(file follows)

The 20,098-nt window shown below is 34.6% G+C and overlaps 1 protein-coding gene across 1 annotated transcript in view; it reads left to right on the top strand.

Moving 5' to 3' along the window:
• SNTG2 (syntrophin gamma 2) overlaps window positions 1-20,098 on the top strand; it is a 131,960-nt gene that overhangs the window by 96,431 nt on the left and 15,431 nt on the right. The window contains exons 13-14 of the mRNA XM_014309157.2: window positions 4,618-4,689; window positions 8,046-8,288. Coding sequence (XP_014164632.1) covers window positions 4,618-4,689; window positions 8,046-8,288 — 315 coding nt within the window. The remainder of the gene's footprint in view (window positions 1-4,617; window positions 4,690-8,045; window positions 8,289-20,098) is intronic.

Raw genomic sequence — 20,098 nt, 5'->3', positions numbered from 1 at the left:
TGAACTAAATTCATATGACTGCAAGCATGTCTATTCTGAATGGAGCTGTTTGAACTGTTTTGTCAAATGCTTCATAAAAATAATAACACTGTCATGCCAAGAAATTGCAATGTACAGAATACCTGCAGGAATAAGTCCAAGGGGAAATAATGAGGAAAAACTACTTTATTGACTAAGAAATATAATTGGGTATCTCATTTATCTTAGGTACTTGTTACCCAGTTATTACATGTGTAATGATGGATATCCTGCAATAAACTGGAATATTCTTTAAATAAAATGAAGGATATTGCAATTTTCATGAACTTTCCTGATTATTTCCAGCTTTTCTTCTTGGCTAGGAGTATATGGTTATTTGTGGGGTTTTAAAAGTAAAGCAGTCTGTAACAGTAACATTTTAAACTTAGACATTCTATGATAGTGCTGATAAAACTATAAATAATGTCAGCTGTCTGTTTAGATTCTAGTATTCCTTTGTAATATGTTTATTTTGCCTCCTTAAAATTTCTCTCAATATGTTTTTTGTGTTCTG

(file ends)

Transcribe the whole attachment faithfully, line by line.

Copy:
The 20,098-nt window shown below is 34.6% G+C and overlaps 1 protein-coding gene across 1 annotated transcript in view; it reads left to right on the top strand.

Moving 5' to 3' along the window:
• SNTG2 (syntrophin gamma 2) overlaps window positions 1-20,098 on the top strand; it is a 131,960-nt gene that overhangs the window by 96,431 nt on the left and 15,431 nt on the right. The window contains exons 13-14 of the mRNA XM_014309157.2: window positions 4,618-4,689; window positions 8,046-8,288. Coding sequence (XP_014164632.1) covers window positions 4,618-4,689; window positions 8,046-8,288 — 315 coding nt within the window. The remainder of the gene's footprint in view (window positions 1-4,617; window positions 4,690-8,045; window positions 8,289-20,098) is intronic.

Raw genomic sequence — 20,098 nt, 5'->3', positions numbered from 1 at the left:
TGAACTAAATTCATATGACTGCAAGCATGTCTATTCTGAATGGAGCTGTTTGAACTGTTTTGTCAAATGCTTCATAAAAATAATAACACTGTCATGCCAAGAAATTGCAATGTACAGAATACCTGCAGGAATAAGTCCAAGGGGAAATAATGAGGAAAAACTACTTTATTGACTAAGAAATATAATTGGGTATCTCATTTATCTTAGGTACTTGTTACCCAGTTATTACATGTGTAATGATGGATATCCTGCAATAAACTGGAATATTCTTTAAATAAAATGAAGGATATTGCAATTTTCATGAACTTTCCTGATTATTTCCAGCTTTTCTTCTTGGCTAGGAGTATATGGTTATTTGTGGGGTTTTAAAAGTAAAGCAGTCTGTAACAGTAACATTTTAAACTTAGACATTCTATGATAGTGCTGATAAAACTATAAATAATGTCAGCTGTCTGTTTAGATTCTAGTATTCCTTTGTAATATGTTTATTTTGCCTCCTTAAAATTTCTCTCAATATGTTTTTTGTGTTCTG